A Zero Spam Mail System [Feedback Request]

John Curran jcurran at istaff.org
Fri Feb 22 16:28:08 UTC 2019

On 22 Feb 2019, at 9:58 AM, Miles Fidelman <mfidelman at meetinghouse.net> wrote:
> On 2/22/19 10:07 AM, John Curran wrote:
>> On 22 Feb 2019, at 7:08 AM, Miles Fidelman <mfidelman at meetinghouse.net> wrote:
>>> On 2/22/19 12:03 AM, John Curran wrote:
>>>> Either way, until such time your solution is deployed widely enough to significantly impact network operations, it’s unlikely to be a particularly relevant topic for discussion here.
>>> Notable exception:  DMARC.  Broke email lists everywhere - including those that folks use to solve problems on the net. Heck, it broke the ietf email list.
>> Indeed - while a self-inflicted injury on its customers, the network effects of massive operating scale effectively transition the problem space from private actor to public…
>> hence not an notable exception, but an actual example of "deployed widely enough”
> Hmmm....  But wasn't the initial impact of DMARC that so few senders of email had implemented it? 

If you (or your email service provider) deploy an optional solution (e.g. DMARC p=reject) that prevents you from receiving email from mailing lists sending in conformance with existing standards, then that’s your choice.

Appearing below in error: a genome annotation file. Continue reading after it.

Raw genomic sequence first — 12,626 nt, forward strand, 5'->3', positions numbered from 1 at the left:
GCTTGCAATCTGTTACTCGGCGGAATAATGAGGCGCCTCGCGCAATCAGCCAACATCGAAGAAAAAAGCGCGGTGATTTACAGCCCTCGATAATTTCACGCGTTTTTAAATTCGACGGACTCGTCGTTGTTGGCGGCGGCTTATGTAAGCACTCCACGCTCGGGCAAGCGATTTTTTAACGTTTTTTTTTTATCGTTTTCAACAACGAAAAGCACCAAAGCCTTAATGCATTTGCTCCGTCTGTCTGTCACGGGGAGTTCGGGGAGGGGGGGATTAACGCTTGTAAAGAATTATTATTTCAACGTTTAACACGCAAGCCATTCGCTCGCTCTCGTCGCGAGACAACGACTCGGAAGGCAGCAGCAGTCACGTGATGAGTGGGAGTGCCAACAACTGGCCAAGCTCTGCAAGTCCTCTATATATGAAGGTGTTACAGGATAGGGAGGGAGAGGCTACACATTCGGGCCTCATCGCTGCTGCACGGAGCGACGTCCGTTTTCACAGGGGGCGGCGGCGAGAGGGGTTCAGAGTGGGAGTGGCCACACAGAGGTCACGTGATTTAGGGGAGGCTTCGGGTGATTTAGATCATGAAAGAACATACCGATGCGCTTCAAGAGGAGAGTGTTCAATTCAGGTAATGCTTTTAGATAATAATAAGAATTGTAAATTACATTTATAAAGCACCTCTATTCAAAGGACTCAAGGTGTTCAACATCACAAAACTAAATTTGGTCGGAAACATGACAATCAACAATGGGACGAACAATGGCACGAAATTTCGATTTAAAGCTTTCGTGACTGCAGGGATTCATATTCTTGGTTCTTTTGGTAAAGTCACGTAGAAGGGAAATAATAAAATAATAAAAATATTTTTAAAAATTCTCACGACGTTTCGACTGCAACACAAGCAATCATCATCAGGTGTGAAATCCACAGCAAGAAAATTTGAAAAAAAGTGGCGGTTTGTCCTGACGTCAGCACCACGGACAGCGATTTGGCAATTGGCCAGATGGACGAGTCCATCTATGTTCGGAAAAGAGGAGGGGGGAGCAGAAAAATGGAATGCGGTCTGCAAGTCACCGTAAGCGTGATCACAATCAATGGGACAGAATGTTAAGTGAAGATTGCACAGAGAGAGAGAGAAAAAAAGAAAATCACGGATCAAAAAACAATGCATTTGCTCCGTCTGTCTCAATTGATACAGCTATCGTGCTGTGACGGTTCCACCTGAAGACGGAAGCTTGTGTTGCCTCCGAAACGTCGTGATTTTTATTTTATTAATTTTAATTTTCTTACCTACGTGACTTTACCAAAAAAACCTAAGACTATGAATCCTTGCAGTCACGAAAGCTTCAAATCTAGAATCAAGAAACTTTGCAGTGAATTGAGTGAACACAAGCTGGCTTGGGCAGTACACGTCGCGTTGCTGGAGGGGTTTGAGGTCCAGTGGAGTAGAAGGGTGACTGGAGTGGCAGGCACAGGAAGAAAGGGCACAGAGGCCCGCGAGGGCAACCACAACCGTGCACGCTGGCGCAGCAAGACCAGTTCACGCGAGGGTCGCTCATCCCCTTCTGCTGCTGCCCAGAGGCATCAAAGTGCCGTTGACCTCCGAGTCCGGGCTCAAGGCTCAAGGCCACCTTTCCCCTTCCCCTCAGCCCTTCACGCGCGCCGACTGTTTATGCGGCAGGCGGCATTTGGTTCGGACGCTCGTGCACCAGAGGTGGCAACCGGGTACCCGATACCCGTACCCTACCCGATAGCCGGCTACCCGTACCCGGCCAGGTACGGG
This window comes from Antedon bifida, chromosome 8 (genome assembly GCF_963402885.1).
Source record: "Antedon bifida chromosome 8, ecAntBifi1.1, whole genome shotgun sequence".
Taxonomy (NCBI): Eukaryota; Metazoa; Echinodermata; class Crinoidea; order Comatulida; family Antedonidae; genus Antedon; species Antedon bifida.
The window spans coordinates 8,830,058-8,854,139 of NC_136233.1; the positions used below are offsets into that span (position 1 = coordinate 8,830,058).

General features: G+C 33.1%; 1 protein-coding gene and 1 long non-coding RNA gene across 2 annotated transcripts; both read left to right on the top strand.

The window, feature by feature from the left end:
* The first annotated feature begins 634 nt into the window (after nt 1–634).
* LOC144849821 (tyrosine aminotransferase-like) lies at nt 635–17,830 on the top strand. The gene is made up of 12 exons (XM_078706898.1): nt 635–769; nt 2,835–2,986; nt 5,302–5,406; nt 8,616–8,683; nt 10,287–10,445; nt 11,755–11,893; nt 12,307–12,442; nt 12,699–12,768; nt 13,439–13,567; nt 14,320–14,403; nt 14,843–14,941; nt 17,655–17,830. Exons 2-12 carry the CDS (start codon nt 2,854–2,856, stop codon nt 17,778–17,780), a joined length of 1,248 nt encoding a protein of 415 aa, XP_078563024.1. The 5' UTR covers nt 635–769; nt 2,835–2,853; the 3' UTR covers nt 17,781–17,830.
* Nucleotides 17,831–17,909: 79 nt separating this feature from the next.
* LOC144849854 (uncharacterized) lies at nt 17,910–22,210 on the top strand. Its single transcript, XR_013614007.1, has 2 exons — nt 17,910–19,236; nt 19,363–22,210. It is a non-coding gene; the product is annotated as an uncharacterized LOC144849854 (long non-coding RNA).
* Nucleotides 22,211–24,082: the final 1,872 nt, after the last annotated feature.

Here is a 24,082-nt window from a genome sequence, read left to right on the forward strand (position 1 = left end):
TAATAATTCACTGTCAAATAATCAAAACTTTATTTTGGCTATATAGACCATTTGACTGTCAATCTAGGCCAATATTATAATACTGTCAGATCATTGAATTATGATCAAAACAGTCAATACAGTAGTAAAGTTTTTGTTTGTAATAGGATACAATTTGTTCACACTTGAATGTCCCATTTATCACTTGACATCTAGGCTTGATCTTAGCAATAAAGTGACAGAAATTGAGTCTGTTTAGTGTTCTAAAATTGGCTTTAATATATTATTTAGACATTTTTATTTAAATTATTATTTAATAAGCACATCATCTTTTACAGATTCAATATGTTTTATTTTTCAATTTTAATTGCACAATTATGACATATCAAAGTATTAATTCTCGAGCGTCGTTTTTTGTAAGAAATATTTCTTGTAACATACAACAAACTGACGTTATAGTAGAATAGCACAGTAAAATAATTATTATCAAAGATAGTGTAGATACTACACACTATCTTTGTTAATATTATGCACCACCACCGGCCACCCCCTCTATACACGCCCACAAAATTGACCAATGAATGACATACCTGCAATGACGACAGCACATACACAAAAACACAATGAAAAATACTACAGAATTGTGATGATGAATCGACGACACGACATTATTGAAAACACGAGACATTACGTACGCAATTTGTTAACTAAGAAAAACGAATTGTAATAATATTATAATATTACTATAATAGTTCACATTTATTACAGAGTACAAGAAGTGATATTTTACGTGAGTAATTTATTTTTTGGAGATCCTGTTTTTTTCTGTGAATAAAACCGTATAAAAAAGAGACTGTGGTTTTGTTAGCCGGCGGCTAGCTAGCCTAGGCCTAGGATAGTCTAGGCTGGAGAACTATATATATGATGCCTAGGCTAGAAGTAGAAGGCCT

Expecting that others will automatically change their behavior (such as wrapping email from mailing lists) isn’t reasonable - you’ve effectively decided (or let your provider decide) that you don’t want existing communications to work for some categories of standard-compliant email.   The alternative is ‘Internet Coordination’, but that requires actually coordination before making major changes that will break things. 

> Also, the impact wasn't just on customers, but on trading partners & communities - communications being a two way street and all.

One doesn’t communicate with folks who chose (or let their service provider chose) not to receive email accordingly existing standards. 
In any case, irrelevant to the dombox situation, unless/until someone actually deploys at a scale large enough to require consideration. 


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